Killing innocents in Afghanistan

July 15, 2008

YOU KNOW things must be going badly in Afghanistan if George W. Bush is forced to crawl out from under his rock and admit to reporters that "it's been a tough month" for the occupiers.

What sparked the president's brief sortie in front of the cameras was the news that, for the second month in a row, the total deaths of U.S. soldiers in Afghanistan is higher than those in Iraq.

While the rate of casualties for U.S. troops in Afghanistan has been higher than in Iraq for some time now, the surpassing of the absolute number is due to the influx of U.S. and coalition forces that has been going on for some time now, having doubled the total number of occupiers in the country in the last two years.

Bush justified this escalation by arguing that "it has also been a tough month for the Taliban." Such platitudes simply don't gel with the facts on the ground. According to a report by the Senlis Council, a Brussels-based foreign policy think tank, the Taliban control 54 percent of the country.

The insurgency is also getting more confident. In April, an assassination attempt on the U.S.-backed Afghan President Hamid Karzai demonstrated that the Taliban can mount attacks on heavily protected targets well outside of the areas they control. Last month, an attack on an Afghan prison which freed over 1,000 prisoners showed the Taliban fighters' ability to launch highly coordinated operations against military targets.

The people who have had it the "toughest," however, were notably absent from Bush's remarks (and presumably from his mind): Afghan civilians. Since the occupation began in October 2001, the living conditions of ordinary Afghans have marched unceasingly downwards. Currently, the average Afghan family is spending 75 percent of its income on food. In 2005, one out of five children under five in the country died. In 2006, one out of four died.

The people of Afghanistan have also had to endure a brutally escalating U.S. air war. The Center for Strategic and International Studies has tracked the escalation of the American bombing campaign from 86 "major munition" strikes in 2004 to 2,926 in 2007. Partially as a result of this escalation, the UN reports that civilian deaths in Afghanistan are up 62 percent this year.

Abdul Ghafar, who lost 20 members of his family to a NATO air strike in 2006, attempted to claim some compensation from the Aghan government: "This was my uncle's family. Eleven children, six women, and three innocent men were killed. He lost everyone but one small girl...We got nothing."

As for women's rights, trumpeted in the lead up to the war as the occupiers' most holy cause, the situation remains grim. As Ann Jones, author of Kabul in Winter: Life Without Peace in Afghanistan, put it last year, "The 'liberation' of Afghan women is mostly theoretical."

Since deposing the Taliban in 2001, the United States and its NATO allies installed a government led by Karzai and backed by the warlords of the Northern Alliance--the same warlords who enforced Taliban-level oppression against women in the areas they controlled. The expansion of warlord rule to more of the country has led to a major increase in women's suicide attempts, including an epidemic of self-immolation in the Western provinces.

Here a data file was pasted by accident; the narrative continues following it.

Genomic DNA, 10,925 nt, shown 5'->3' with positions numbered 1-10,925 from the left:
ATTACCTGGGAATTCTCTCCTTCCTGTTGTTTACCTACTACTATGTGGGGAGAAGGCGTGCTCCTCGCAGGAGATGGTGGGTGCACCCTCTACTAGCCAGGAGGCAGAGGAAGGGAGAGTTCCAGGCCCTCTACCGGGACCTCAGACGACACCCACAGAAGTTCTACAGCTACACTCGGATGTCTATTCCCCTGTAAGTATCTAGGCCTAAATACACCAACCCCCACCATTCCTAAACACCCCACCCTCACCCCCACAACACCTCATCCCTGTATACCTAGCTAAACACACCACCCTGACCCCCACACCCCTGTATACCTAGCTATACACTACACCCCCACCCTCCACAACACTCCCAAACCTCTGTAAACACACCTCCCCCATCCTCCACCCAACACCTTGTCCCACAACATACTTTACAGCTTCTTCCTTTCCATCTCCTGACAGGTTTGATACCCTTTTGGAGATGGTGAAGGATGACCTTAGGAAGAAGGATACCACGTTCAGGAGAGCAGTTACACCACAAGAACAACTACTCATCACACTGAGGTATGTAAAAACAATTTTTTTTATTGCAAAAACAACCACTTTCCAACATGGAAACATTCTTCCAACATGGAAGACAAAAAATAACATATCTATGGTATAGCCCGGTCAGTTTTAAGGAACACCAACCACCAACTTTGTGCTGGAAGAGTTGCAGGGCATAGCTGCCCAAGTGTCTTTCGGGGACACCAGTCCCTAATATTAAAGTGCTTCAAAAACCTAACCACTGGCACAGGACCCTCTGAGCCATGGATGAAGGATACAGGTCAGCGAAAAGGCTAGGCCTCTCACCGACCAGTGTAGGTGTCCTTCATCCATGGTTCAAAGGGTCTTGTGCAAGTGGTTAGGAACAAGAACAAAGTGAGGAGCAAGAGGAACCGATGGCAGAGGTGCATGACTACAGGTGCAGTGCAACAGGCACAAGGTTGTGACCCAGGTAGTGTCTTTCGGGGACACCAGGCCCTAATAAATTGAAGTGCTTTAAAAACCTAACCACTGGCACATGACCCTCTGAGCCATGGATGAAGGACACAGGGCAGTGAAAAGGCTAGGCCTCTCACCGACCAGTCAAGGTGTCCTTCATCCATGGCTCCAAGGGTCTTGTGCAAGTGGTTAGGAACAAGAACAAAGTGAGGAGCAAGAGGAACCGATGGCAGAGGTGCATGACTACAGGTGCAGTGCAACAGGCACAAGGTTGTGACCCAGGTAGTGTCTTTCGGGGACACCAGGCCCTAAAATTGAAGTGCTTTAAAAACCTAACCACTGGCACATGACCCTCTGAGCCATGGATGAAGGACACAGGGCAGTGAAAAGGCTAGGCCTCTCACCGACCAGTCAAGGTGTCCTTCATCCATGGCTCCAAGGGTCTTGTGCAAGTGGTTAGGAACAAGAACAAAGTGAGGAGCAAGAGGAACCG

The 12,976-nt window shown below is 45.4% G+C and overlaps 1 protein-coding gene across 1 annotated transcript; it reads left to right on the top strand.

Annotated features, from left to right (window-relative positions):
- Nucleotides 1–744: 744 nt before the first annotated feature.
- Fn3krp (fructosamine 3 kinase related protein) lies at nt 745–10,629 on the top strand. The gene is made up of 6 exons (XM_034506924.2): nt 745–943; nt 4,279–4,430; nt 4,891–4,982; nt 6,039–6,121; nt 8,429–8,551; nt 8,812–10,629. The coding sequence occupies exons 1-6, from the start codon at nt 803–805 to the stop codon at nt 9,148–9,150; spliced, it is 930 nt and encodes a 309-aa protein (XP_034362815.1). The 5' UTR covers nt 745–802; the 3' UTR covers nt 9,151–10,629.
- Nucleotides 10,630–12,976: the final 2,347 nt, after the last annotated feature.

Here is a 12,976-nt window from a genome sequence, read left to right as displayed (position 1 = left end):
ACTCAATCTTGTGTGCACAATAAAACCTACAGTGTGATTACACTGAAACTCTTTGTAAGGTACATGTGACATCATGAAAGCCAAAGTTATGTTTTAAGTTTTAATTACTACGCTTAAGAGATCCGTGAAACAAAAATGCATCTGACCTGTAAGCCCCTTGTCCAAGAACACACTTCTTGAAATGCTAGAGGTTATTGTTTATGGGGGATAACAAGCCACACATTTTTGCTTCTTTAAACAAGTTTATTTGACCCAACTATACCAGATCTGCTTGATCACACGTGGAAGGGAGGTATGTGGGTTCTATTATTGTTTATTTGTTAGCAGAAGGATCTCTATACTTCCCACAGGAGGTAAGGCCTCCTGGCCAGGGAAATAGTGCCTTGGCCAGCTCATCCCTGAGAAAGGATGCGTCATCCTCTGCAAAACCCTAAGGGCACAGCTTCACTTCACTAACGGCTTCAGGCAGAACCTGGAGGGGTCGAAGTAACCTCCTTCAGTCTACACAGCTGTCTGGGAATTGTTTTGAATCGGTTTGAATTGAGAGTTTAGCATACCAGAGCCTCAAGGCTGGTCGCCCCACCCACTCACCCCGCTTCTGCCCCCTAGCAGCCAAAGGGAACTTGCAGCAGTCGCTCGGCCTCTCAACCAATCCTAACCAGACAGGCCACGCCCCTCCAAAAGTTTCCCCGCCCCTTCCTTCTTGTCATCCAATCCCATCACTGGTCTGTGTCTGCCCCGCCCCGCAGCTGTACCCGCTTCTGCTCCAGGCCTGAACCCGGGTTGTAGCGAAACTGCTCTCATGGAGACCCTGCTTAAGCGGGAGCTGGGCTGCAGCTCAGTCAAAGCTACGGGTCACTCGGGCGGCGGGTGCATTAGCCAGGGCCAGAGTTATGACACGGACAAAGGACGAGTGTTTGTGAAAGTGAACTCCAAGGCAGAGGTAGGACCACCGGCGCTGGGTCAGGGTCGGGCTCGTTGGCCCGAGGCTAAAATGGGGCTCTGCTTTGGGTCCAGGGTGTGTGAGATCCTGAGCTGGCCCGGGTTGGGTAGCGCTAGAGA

The Revolutionary Association of Afghan Women (RAWA) has described the situation with chilling accuracy: "The true nature of the U.S. 'war on terror' drama has been exposed today and we witness that they are killing thousands of our innocent people under the name of 'fighting terrorists'...the U.S. government and its allies were just pursuing their strategic, economic and political gains in Afghanistan and pushing our people to increasing destitution and disasters."

Afghanistan's bloody chaos hasn't been without consequences for the occupiers, however. Aside from the casualties and increased monetary costs, the instability in Afghanistan has spilled over into Pakistan, forcing the U.S. to use ever greater force in the region in an attempt to maintain control.

The tremendous pressure the U.S. is putting on its puppets Karzai and Musharraf to maintain control in their respective countries has led to friction between the two, as each blames the other for the intractability of the Taliban insurgency. Like children squabbling over who broke a plate, they point the fingers at each other in hopes of avoiding the punishment. This dynamic reached the apogee of its absurdity last month, as Karzai threatened to invade Pakistan if necessary.

Throughout this, the lives of ordinary people in Central Asia are getting worse. The route by which this bloody descent can be halted is not more power to NATO, Karzai, or Musharraf. On the contrary, only the removal of the occupying forces can lay the groundwork for peace.
Paul Heideman, Madison, Wis.

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